A simple eye test may soon help detect signs of Alzheimer’s disease, say scientists who claim that early results from their research seem to be quite encouraging.
However, the eye test is experimental and needs more research, though Alzheimer’s is said to cause changes in the eyes, not just the brain, says the team led by Australia’s national science agency CSIRO.
Nearly 35 million people worldwide are said to be suffering from Alzheimer’s, the most common form of dementia.
The latest eye test involved taking photographs of blood vessels in the retina, the nerve layer lining the back of the eyes, of some 136 people, say the scientists.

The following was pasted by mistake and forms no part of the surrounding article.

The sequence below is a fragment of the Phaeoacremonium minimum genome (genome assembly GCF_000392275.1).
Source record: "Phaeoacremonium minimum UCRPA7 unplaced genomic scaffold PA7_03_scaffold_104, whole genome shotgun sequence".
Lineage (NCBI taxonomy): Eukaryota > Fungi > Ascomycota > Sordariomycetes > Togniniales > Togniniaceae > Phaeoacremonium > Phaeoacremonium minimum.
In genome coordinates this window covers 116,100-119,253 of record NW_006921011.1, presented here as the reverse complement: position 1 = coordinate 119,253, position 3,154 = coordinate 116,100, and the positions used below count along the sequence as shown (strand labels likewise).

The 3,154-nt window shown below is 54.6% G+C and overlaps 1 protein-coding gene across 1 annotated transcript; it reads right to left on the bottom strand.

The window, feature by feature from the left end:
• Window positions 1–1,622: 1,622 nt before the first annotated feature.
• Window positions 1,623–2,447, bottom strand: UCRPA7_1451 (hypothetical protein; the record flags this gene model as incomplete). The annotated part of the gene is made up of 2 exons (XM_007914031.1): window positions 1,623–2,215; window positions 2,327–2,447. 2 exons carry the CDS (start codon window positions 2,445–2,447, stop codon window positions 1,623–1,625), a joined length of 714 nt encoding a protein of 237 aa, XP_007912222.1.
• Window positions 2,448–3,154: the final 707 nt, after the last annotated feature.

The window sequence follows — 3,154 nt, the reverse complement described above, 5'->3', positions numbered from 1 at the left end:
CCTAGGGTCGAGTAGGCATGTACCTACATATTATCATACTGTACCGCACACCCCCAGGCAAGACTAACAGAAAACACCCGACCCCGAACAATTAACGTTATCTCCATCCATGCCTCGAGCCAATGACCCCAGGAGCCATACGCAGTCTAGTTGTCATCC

“Most eye doctors have the cameras used for this, but it takes a special computer programme to measure blood vessels for the experimental test doctors are using in the Alzheimer’s research,” team leader Shaun Frost was quoted by the U.S. media as saying.
In their research, the team took photos of retinas of 110 healthy adults, 13 individuals suffering from Alzheimer’s and 13 others with mild form of the disease. They compared the snaps subsequently.
The findings revealed that widths of certain blood vessels in those suffering from Alzheimer’s disease were quite different from vessels in others and the amount of difference matched the amount of plaque seen on brain scans.
“More study is planned on larger groups to see how accurate the test might be,” Frost said.